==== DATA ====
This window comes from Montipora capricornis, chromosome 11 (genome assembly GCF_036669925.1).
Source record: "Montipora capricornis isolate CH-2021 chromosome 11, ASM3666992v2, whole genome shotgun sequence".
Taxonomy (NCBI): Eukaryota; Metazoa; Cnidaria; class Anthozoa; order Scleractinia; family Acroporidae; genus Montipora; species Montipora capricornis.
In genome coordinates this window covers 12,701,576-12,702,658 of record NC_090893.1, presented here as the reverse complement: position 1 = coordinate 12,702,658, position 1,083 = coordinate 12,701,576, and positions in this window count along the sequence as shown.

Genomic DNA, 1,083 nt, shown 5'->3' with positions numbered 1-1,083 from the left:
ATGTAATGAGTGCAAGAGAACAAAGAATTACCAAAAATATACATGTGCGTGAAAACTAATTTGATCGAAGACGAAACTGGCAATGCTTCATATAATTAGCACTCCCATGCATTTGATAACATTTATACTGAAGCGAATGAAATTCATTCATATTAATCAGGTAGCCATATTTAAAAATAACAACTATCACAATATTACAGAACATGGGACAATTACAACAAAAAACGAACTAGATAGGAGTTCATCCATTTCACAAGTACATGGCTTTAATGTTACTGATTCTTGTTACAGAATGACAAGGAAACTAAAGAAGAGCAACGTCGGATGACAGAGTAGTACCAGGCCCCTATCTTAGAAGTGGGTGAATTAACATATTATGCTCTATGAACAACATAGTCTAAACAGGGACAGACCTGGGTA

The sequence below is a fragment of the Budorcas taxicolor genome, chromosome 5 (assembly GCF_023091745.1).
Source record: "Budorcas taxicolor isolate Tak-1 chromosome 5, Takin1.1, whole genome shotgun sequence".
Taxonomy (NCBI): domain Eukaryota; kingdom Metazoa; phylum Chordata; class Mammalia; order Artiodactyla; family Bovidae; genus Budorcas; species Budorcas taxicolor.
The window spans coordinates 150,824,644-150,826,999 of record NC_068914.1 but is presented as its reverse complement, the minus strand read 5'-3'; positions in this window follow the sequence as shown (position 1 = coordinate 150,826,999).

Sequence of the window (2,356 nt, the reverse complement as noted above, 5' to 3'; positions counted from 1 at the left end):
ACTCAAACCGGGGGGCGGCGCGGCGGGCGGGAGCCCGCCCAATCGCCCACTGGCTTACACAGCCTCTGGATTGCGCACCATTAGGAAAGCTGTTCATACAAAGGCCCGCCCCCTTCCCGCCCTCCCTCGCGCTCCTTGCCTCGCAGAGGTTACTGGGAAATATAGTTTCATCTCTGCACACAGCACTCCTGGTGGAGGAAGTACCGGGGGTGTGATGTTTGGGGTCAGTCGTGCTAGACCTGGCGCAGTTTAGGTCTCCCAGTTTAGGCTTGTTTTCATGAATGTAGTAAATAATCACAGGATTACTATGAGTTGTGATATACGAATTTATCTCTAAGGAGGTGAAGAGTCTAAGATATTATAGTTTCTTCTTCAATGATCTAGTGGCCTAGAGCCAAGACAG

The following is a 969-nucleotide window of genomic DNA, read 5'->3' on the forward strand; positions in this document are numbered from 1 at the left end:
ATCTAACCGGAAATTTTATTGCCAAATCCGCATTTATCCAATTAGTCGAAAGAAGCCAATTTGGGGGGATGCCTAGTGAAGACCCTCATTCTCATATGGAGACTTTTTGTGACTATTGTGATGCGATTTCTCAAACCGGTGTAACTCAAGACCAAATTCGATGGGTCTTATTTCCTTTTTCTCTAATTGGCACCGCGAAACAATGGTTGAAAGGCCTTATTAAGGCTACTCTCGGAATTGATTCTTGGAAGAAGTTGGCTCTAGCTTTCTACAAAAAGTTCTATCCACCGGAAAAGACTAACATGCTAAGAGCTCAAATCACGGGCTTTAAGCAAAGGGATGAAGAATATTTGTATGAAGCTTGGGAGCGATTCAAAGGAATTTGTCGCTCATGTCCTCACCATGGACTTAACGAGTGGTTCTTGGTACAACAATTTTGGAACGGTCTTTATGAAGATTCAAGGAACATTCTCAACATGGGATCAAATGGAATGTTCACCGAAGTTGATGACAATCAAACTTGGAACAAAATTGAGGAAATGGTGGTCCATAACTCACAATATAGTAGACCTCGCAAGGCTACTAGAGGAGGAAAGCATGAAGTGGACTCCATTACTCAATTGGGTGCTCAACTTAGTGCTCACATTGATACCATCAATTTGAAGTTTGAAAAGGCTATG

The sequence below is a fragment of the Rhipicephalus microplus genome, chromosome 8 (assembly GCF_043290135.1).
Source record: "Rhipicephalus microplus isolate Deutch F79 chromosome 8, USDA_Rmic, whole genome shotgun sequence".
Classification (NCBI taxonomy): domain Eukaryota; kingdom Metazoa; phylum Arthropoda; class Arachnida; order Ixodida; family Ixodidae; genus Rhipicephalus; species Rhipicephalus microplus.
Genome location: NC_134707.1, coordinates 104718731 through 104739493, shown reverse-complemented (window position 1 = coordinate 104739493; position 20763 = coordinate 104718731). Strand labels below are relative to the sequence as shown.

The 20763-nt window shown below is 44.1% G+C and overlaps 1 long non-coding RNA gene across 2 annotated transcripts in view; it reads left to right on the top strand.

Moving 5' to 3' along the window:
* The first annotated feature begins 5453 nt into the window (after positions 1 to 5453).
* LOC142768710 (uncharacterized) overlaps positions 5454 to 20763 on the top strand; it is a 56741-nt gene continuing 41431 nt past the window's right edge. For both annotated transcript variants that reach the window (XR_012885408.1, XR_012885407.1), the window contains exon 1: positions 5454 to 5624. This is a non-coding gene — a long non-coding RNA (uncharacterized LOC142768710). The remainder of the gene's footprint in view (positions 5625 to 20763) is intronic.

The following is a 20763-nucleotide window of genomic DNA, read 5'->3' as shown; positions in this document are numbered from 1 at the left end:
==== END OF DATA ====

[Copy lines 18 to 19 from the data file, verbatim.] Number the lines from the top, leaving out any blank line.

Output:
Genome location: NC_134707.1, coordinates 104718731 through 104739493, shown reverse-complemented (window position 1 = coordinate 104739493; position 20763 = coordinate 104718731). Strand labels below are relative to the sequence as shown.

The 20763-nt window shown below is 44.1% G+C and overlaps 1 long non-coding RNA gene across 2 annotated transcripts in view; it reads left to right on the top strand.